Avoid “if all else fails”. Rehearse!

They say, “if all else fails, read instructions.” In essence, get a preview of what to expect when you attempt something, especially after you don’t get what you expected.

When it comes to speaking in public, doing so without first rehearsing is inviting “all else” to “fail”. Do you really want that “when all else fails” moment to happen? No. It’s bad enough to try to figure things out on our own, let alone in front of others. Avoid this. Before speaking in public, rehearse!

What to rehearse is tied to what would most commonly prove faulty:

1. Your flow

Just because we know what to say doesn’t mean we have organized the content in reasonable, logical ways. When we rehearse on our feet, aloud, we discover whether our content flows. Or rather, where it doesn’t.

It flows when our content easily comes to mind. We have decided a structure, announced it and used only that content that supports it. It flows when we remember our points. This is not only good for our ability to deliver our message. It also helps our audience stay on track and easily recall what’s important from our message.

Here’s the rub: it’s difficult to put everything together on paper and anticipate perfect flow. Rehearsing shows us where our message doesn’t flow and gives us the chance to correct it.

2. Your language

Our written words usually are much more cumbersome and pedantic than our spoken words. Give yourself and your listeners a break – keep it simple.

Your rehearsal will help you test the language flow as well as the message flow. If you cannot remember the beautiful language you wrote – don’t worry. It gets in the way of clarity for your listener, anyway.

Use simple, non-jargon language. Otherwise you need to take the time to explain what you mean, anyway.

3. Your dynamics

More important than what we say is how we feel about what we say.

Orchestras and symphonies not only need conductors to help them rehearse notes. They need conductors to help them rehearse timing, pauses, and tone. This “expression” creates dynamics in the music that, without it, could become monotonous and boring. But with this expression it allows listeners the chance to feel what musicians feel.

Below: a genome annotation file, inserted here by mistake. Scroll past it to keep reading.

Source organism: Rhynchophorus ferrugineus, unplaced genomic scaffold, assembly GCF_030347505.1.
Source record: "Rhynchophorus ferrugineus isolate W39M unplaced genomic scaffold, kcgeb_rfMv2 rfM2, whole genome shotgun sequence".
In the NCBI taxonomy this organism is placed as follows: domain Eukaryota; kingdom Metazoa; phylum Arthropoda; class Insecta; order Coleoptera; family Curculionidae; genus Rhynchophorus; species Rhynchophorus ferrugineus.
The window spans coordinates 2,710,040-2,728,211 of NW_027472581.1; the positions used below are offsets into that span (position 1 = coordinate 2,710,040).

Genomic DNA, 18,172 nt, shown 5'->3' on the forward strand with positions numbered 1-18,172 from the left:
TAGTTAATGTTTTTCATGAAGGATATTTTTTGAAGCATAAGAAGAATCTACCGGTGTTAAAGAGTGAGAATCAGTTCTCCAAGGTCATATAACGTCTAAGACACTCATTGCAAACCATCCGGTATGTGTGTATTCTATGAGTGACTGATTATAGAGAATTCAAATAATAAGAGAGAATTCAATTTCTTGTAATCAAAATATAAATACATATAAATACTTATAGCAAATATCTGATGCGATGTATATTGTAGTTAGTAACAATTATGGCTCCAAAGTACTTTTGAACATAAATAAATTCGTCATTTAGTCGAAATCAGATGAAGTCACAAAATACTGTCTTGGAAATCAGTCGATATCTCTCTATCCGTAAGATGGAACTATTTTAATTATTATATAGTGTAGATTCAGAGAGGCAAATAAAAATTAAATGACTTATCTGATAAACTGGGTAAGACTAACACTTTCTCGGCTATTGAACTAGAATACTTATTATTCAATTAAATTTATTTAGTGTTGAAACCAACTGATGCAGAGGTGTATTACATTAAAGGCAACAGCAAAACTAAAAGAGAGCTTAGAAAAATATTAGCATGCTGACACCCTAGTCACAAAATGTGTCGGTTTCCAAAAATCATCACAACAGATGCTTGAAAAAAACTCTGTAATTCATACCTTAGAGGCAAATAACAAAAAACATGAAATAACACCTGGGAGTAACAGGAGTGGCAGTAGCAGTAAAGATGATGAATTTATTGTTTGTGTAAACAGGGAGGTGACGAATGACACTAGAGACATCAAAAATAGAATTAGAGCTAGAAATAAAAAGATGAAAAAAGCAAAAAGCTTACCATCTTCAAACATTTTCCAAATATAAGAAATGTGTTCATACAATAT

The same is the case with oratory. Once we know our “notes” we are only half-way ready to present. Next we rehearse timing, body language, our expressions and important pauses. It’s with these technical elements that we get out of our habits of always speaking slow or with a certain tone or physical mannerism.

Rehearsing helps us find out what part of our message we enjoy – what’s happening with our voice or body? It helps us point out what parts are important to remember – here we pause, add emphasis or adjust our pace. It helps us sound convicted, motivational, credible or conversational.

After our speech has ended it’s too late to make adjustments (If all else fails,…). Rehearse before you get in front of your audience.

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2 Responses to Avoid “if all else fails”. Rehearse!
  1. […] different. Written language can be long sentences with multi-syllable words difficult to pronounce. When we try to speak them aloud without reading them, our flow is inconsistent. Spoken language is best when we speak in short sentences and simple […]

  2. […] Rehearse your revised message. What you deliver to your listeners is based on what your body has experienced before. So unless you stand up and rehearse aloud the carefully modified message, you will give the wrong talk. Rehearse for your flow, for an audience connection and for continuity. […]

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